Posted on Thursday 30 August 2018
Cath, Tom and David Boyce.
A father is walking 171 miles to raise money for the hospital that saved his teenage son’s life.
David Boyce, 51 from Claygate in Surrey, is going to walk the route his son Tom, 19, took by ambulance when he was transferred from University Hospital of Wales in Cardiff to receive life-saving treatment at St Thomas’ Hospital in London.
Tom’s family had been told to say their goodbyes to him because his heart and lungs were failing due to pneumonia which had led to sepsis.
As a last attempt to save him, the team in Cardiff contacted the specialist ECMO (Extracorporeal Membrane Oxygenation) team at St Thomas’ Hospital. The treatment temporarily replaces the work of the lungs or heart in patients with severe lung or heart failure, similar to dialysis for kidney failure, allowing their organs to heal. An ECMO machine continuously takes blood from the body, adds oxygen, removes carbon dioxide and then returns it to the body.
Tom said: “Last October I was studying geology at Cardiff University and I remember feeling unwell before playing rugby. I was tired, out of breath and my heart was beating fast but I played anyway. The next morning I felt worse and went to the hospital in Cardiff. I was put in a wheelchair with an oxygen mask and that’s the last thing I remember until I woke up at St Thomas’.”
David, an IT consultant, and his wife Cath, 50, went to the hospital and were told that Tom’s life was in danger. David said: “We were told that an infection in his lungs had affected his heart and that Tom was as ill as he could be while still being alive. His heart and lungs were so weak that we were told he probably wouldn’t make it through the night. Along with our other sons Harry and William, we said goodbye to Tom. It was awful and every parent’s nightmare.”
The team in Cardiff had contacted the ECMO team and they arrived in the middle of the night, put Tom on the ECMO machine and brought him back to St Thomas’.
David said: “We hadn’t heard of ECMO before but the team explained how it worked and told us this was Tom’s only option. Once he was receiving the therapy we felt it was the first positive step – it’s symbolic for why I’m doing the walk. There was finally hope. Although his progress was gradual, within a day or two his heart was already working a bit better.”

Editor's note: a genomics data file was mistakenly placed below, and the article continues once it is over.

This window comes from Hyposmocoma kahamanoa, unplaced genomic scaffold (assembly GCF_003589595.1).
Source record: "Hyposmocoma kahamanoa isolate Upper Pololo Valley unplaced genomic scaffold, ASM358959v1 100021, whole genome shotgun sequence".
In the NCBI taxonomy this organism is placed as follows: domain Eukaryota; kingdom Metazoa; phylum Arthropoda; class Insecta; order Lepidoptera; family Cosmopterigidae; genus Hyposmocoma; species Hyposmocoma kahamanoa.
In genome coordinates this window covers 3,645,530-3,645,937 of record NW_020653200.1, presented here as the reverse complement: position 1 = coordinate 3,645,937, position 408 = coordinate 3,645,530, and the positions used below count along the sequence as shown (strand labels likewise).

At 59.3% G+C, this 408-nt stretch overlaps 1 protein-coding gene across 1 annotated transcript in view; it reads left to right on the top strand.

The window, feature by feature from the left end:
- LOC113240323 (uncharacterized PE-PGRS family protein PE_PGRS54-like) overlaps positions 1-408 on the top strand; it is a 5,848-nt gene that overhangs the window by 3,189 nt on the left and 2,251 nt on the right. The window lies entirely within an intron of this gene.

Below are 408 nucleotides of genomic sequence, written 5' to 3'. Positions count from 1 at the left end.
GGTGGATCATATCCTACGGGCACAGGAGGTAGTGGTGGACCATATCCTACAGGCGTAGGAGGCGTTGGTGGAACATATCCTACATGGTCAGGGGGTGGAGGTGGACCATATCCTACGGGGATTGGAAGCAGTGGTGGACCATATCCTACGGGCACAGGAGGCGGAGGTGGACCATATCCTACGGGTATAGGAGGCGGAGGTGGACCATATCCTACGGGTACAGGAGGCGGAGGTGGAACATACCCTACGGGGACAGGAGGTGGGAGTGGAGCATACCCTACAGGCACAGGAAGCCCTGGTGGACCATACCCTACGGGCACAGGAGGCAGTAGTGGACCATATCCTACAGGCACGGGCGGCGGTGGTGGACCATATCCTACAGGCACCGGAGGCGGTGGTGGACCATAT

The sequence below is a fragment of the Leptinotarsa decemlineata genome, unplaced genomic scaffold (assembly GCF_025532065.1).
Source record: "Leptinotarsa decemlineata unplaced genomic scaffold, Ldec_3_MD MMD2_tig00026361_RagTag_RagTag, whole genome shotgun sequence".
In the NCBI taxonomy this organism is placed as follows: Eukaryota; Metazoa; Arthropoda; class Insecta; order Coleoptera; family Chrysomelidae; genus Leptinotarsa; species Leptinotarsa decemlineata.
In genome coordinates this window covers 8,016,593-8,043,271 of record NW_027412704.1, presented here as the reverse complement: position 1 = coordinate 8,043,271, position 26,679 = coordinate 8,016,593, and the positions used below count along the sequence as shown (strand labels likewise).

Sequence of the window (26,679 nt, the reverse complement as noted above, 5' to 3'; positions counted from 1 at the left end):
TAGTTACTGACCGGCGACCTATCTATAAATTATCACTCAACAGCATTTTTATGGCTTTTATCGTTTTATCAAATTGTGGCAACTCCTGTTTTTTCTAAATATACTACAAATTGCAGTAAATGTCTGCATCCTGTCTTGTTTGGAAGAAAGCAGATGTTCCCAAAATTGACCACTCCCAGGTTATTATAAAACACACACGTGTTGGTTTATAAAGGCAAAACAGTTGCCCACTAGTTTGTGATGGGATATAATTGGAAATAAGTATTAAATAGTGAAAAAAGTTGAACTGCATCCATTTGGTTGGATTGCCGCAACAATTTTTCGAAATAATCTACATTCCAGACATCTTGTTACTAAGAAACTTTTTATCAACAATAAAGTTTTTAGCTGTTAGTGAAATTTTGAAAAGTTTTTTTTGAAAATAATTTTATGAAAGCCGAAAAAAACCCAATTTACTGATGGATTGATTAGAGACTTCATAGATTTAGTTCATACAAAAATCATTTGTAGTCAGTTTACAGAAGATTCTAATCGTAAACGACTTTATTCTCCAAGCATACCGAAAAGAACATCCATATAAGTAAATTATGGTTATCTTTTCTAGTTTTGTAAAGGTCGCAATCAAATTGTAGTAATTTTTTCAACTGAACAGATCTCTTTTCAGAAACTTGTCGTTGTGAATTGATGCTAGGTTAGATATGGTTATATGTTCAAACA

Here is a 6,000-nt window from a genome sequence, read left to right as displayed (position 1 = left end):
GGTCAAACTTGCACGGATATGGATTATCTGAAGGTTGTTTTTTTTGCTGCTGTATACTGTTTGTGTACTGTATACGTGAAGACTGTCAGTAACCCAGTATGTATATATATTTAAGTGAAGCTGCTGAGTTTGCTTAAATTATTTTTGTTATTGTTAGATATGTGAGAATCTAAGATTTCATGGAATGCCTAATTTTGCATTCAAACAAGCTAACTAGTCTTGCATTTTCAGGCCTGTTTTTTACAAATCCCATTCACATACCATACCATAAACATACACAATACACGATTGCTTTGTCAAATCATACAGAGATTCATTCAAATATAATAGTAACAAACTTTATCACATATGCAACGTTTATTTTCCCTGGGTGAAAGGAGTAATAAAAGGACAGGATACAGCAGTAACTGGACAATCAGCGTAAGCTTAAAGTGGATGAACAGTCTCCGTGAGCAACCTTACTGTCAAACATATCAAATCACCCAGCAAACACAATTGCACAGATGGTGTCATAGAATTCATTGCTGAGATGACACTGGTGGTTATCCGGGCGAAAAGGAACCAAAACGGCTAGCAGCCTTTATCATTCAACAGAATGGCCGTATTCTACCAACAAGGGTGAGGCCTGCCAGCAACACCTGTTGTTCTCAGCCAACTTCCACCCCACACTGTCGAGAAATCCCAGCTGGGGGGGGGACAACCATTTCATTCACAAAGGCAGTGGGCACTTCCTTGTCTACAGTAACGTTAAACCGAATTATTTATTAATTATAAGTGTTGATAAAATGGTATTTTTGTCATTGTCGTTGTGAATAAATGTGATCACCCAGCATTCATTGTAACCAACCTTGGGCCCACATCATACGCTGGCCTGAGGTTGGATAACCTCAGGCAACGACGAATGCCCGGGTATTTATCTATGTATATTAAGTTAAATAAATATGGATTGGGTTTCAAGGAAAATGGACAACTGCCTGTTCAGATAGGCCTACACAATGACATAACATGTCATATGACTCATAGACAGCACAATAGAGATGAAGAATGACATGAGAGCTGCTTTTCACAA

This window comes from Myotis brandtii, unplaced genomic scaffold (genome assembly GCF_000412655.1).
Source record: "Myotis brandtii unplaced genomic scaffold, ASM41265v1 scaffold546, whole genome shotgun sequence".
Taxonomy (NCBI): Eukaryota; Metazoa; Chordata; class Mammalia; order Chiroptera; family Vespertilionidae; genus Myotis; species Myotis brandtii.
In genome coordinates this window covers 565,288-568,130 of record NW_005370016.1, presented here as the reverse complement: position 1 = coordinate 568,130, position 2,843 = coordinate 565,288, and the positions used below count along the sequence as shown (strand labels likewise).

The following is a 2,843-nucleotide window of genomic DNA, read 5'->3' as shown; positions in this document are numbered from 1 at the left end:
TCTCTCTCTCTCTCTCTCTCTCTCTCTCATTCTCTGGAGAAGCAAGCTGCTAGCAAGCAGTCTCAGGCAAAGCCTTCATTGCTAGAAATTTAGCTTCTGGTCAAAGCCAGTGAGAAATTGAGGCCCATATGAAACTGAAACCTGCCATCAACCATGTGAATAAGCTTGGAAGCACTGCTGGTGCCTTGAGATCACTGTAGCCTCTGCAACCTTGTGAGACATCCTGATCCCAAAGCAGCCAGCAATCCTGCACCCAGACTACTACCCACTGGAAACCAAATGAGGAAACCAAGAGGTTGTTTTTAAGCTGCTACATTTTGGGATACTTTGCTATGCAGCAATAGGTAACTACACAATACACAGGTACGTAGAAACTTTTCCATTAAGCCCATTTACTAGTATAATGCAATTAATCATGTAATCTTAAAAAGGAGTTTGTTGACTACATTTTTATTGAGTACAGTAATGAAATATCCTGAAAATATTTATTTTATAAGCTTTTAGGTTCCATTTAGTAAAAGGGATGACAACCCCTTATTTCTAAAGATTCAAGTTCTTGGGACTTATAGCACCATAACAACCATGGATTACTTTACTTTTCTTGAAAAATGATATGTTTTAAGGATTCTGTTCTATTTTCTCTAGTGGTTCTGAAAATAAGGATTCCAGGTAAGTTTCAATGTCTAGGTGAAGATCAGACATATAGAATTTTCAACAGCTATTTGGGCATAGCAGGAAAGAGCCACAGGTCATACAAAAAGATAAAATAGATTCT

Tom stayed on ECMO for nearly a week and was discharged a few weeks later. He was very weak and started a local cardiac rehabilitation therapy course which helped him to exercise safely again. He also received follow-up care at Guy’s and St Thomas’ to monitor his heart function.
Tom said: “I’m eternally grateful to the team at St Thomas’. I received unbelievable care - I couldn’t fault it. I’m about to restart my geology degree at Cardiff University and to look at me you wouldn’t think anything was wrong with me. My heart is working normally now and I don’t need another appointment until next year. The whole experience has made me value people more, especially my family, and I’ll miss them when I go back to university.”
David added: “Tom wouldn’t be alive without ECMO – sometimes I look at him and can’t believe he’s here. We’ve been through a lot as a family and it’s made us even stronger.”
David will walk up to 30 miles a day for six days to complete his ‘Road to Recovery’ challenge and raise money for the ECMO service at St Thomas’. Tom will join him for the first and last day of the walk.
He said: “I wanted to say thank you to the team and came up with the idea of the walk when Tom was in intensive care. We were overwhelmed by his wonderful care and felt very safe in the hands of the team. I would love to raise £10,000 to contribute to ECMO equipment, resources and training and hope this will help to save other peoples’ lives.
“I also want to promote healthy living and encourage people not to wait before seeking medical help if they are experiencing worrying symptoms. I am nervous about the walk because I’ve never done anything like this before but it will all be worth it. The last day of the walk will be my birthday which will be a great way to celebrate.”
Dr Nick Barrett, consultant in critical care at Guy’s and St Thomas’, said: “Seeing the difference ECMO can make to patients like Tom is what makes our jobs so rewarding and we are delighted. Patients suitable for ECMO are desperately sick and have reached the limits of conventional medical therapy. It is only thanks to the work of a big team – consisting of nurses, perfusionists, physiotherapists, dietitians and consultants – that we are able to use this pioneering technology to save lives.”
St Thomas’ is one of five hospitals to provide an ECMO service across the NHS. It is the largest ECMO centre in the UK, caring for more than 100 patients a year.
David will embark on his walk from Saturday 8 September until Thursday 13 September. Find out how to donate to his challenge.
Guy’s and St Thomas’ Charity raises money for big things and small touches that make our life-saving care even better and help our patients and their families feel really looked after. Find out how you can fundraise for Guy’s and St Thomas’.